Laughter Out Of Place

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Laughter Out Of Place by Mind Map: Laughter Out Of Place

1. Black Humor

1.1. created by the poor to use against the wealthy

1.2. Examples

1.2.1. Zeca's death

1.2.2. Celina's death

1.2.3. Dona Beth's Letter

1.2.4. Gerson crying over son's death

1.2.5. Mariela trying to kill her husband

1.3. Advocates for humor:

1.3.1. Peter Gay

1.3.2. Sahlins

1.3.3. Bakhtin

1.3.4. David B. Morris

1.4. Significant role in power relations

1.5. A Form of Protest

1.6. Connection between laughter and absurdity

1.7. "bad taste" in humor

1.8. The poor are caught in limited circumstances where the only option is "absurdist laughter"

2. Author

2.1. Schooling

2.1.1. Cornell University

2.1.1.1. Mexico

2.1.1.2. Equador

2.1.2. University of California-Berkley

2.1.2.1. Brazil

2.2. Research

2.2.1. Many Ideas

2.2.1.1. Class Relations

2.2.1.2. AIDS effect

2.2.1.3. Women in Shantytowns

2.2.2. Hands on Research

2.2.2.1. Participant-observer in shantytown

2.2.2.2. Enter into people's lives

2.3. Writing

2.3.1. Protect Identity of People

2.3.1.1. Imprecise references to location

2.3.1.2. Use of Pseudonyms

2.3.1.3. Digital alteration of photographs

2.3.2. Style

2.3.2.1. Humorous

2.3.2.1.1. part of her Jewish heritage

2.3.2.2. Dark

2.3.2.3. Ironic

3. Brazil

3.1. Enormous Inequality

3.2. Export Oriented

3.3. Largest slave economy in the world

3.3.1. Triangular trade with Great Britain

3.3.2. Needed for Sugar plantations

3.4. Carnival

3.4.1. Time of Laughter

3.4.2. Time of Forgetting

3.4.3. Time of Remembering

3.5. San Paulo

3.5.1. Economically Advanced

3.5.2. Success in Coffee

3.6. Rio de Janerio

3.6.1. Principle importer of foreign goods

3.6.2. City of Contrasts

3.6.2.1. Poverty

3.6.2.2. Inequality

3.6.2.3. Racism

3.6.2.4. Violence

3.6.3. Second Largest City

3.6.4. Second Most Important Port

3.7. Social Apartheid

4. Schools

4.1. Has Class system

4.1.1. Public School

4.1.1.1. Poor Class

4.1.1.2. Mediocre at best

4.1.2. levels of private education

4.1.2.1. Middle Class

4.1.2.2. Upper Class

5. Resistance

5.1. Subtle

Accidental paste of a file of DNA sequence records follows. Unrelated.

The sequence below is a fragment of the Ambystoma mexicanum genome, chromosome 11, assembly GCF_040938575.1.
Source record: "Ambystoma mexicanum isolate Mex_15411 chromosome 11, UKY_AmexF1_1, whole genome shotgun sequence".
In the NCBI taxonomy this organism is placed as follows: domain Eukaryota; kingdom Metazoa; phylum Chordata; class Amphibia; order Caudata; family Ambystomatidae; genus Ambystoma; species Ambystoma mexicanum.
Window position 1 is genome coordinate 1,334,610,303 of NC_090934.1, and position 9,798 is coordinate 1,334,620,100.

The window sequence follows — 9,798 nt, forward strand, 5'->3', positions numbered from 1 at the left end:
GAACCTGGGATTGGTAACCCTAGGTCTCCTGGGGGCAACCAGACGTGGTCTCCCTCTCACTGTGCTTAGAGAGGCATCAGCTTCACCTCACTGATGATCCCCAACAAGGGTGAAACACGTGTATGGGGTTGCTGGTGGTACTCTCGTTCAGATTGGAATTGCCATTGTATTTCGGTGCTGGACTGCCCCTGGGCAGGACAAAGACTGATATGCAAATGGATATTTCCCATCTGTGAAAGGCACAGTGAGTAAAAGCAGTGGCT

5.2. Unorganized

5.3. Spontaneous

5.4. Done with Humor

5.5. Females resisted by becoming prostitutes

5.6. Male oppositional culture

6. Class Division

6.1. Upper Class

6.1.1. Have their own black humor

6.1.2. Knowledge of the poor

6.1.3. Distanced misery

6.1.4. White Race

6.2. Middle Class

6.2.1. Dependent on others to do the work

6.2.2. Pay someone to do the manual labor

6.2.3. Be economically and politically involved in the country

6.2.4. Living Space

6.2.4.1. Division of an Apartment

6.2.4.1.1. Social Area

6.2.4.1.2. Intimate Area

6.2.4.1.3. Service Area

6.2.5. Believe they are doing the Servant Class a favor by hiring them as domestic workers

6.2.6. Mostly White Race

6.3. Lower Class

6.3.1. Servant Class

6.3.1.1. Slave labor at slave wages

6.3.2. Domestic Workers

6.3.2.1. Lowest Paying job

6.3.2.2. Filled by Afro-Brazilian Women

6.3.2.3. 14 hour work days

6.3.2.4. They Talk differently

6.3.3. Referred to as the "Low Others"

6.3.4. Industrial labor

6.3.5. Manual Labor force

6.3.6. Dark/Black Race

6.3.7. Working Class

6.3.7.1. Most often the victims of police violence

6.3.7.2. But they are the biggest supporters of violent police actions

6.4. Racial Identities

6.4.1. Black

6.4.2. Dark

6.4.3. Brown or Mixed

6.4.4. Light

6.4.5. White

6.4.5.1. Better Chances of Succeeding

6.4.5.2. More Opportunities

6.4.5.3. New node

6.4.6. Closed

6.4.7. Freckled

7. Violence

7.1. Experienced in different intensities depending on socioeconomic class

7.2. Falava Gangs

7.2.1. Often provide the only economic stimulus in poor communities

7.2.2. Seen as protectors

7.2.2.1. From other gangs

7.2.2.2. Of Children

7.2.3. They Rule with:

7.2.3.1. Violence

7.2.3.2. Fear

7.2.3.3. Terror

7.2.4. Alternative to low-paying wage labor

7.2.5. Give sense of belonging and identity to young men

7.2.6. Drug trafficking

7.2.6.1. Drug Chiefs are important local figures

7.2.6.1.1. Provide housing

7.2.6.1.2. Provide Cash to those in need

7.2.6.1.3. Provide Jobs for young men

7.2.6.2. Drug use in the poor communities not common

7.2.7. Dilmar - current gang leader

7.2.8. Ivo - previous gang leader

7.2.8.1. Lulu - corrupt police officer working with Ivo

7.2.8.1.1. He terrorized the community

7.2.8.1.2. Extorted money from Ivo

7.2.9. Alternate rule of law

7.2.10. Seen as necessary as they can do what police can not do

8. Felicidade Enterna

8.1. The People

8.1.1. Gloria